Jacobo Gabriel-Tomas was waiting in ­Dallas for a connecting flight back to Guatemala, convinced he had exhausted all options to avoid deportation. That’s when the Worthington father of five children born in the United States got a call from an immigration attorney urging him to return to Minnesota.

Two weeks later, President Obama signed an executive order that gives some immigrants facing imminent deportation hope for a last-minute reprieve. Parents of U.S. citizen children, like Gabriel-Tomas, will be able to apply for temporary permission to stay and work. New deportation priorities will sharpen the focus on serious crimes and national security threats, leaving out immigration offenses like Gabriel-Tomas’ decision to defy a deportation order 12 years ago.

But the new deportation guidelines are not as clear-cut as Obama’s “felons, not families” catchphrase. What’s more, day-to-day decisions will be up to field agents sworn to uphold immigration laws, some of whom have chafed at a recent push to scale back enforcement.

“There’s this constant tension between directives coming from Washington and the people on the ground implementing them,” said Virgil Wiebe, a law professor at the University of St. Thomas.

A shift was already underway before the president’s announcement.

After increasing markedly under Obama, deportations nationally dipped in the past couple of years. Removals coming from the Twin Cities field office of Immigration and Customs Enforcement (ICE) were down 40 percent in ­fiscal year 2013 over 2010, with a much larger share involving immigrants with criminal ­convictions.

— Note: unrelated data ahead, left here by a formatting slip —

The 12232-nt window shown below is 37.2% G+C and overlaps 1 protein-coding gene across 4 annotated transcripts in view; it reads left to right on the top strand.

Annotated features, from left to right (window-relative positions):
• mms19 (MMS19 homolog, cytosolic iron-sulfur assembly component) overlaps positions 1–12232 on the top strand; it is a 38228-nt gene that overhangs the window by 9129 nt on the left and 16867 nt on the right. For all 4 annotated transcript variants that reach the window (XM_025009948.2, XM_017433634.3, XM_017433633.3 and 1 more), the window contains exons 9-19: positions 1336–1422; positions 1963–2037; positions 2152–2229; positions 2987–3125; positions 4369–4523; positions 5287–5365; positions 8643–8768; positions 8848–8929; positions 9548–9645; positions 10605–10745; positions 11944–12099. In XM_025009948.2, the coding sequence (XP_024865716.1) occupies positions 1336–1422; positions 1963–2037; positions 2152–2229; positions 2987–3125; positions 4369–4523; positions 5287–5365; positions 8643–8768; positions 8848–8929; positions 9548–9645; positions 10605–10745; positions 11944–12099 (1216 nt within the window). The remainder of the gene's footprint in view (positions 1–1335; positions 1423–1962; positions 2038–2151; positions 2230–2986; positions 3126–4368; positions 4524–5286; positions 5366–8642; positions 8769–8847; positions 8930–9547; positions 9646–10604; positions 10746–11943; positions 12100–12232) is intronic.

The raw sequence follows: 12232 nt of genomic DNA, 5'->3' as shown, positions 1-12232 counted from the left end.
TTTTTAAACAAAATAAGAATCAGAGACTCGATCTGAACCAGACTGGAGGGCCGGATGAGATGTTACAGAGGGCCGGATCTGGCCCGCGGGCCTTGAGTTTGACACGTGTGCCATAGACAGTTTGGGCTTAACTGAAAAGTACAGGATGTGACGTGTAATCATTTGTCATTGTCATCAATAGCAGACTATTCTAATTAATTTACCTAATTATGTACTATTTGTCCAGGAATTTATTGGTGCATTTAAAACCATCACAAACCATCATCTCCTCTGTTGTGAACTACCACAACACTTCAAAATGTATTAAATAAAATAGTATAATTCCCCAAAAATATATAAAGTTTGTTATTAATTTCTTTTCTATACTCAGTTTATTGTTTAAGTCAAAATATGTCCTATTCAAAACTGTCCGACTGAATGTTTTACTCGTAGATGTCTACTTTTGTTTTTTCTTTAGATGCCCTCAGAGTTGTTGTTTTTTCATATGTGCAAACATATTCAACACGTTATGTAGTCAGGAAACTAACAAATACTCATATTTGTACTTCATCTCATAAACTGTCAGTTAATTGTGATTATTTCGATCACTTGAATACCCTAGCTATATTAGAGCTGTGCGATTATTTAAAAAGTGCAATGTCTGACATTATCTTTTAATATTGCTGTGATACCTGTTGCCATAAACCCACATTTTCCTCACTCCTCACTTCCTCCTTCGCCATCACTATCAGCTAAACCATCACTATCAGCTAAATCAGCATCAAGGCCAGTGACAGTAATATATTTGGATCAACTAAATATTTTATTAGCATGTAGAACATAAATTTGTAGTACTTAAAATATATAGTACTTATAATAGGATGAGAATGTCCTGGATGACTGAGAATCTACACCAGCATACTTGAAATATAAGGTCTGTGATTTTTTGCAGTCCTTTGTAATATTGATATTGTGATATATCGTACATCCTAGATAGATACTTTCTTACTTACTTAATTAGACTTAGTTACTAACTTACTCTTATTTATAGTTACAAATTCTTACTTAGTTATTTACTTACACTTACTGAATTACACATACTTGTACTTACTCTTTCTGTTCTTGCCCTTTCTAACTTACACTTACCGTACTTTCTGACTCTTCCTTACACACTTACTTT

As of November, 14,650 people were in the final stage of their deportation proceedings in the five states the Twin Cities office covers.

No longer an ICE priority?

In July 2013, a police officer pulled over Gabriel-Tomas in Worthington. After running his driver’s license, the officer put him on the phone with an ICE agent, who told him to come in for an appointment in Sioux Falls, S.D., the next day. When he showed up, he was detained for five weeks.

At first blush, Gabriel-Tomas did not seem to be a priority for deportation. He owns a modest home in Worthington. He lives with his wife, Isabel, and their four children, ages 6 to 13, who speak Spanish to their parents and unaccented English among themselves. (Gabriel-Tomas has one child from an earlier relationship.) For 10 years, he has worked on a hog farm, where he births and cares for piglets 10 hours a day, with two days off a month. He pays taxes.

“My life here in Worthington is excellent for me,” Gabriel-Tomas said.

But Gabriel-Tomas had that 12-year-old final deportation order, which at least until now, did make him a priority. He had crossed the border illegally as a teenager and applied for asylum, citing unrest in Guatemala. When his application and appeal failed years later, he decided to stay.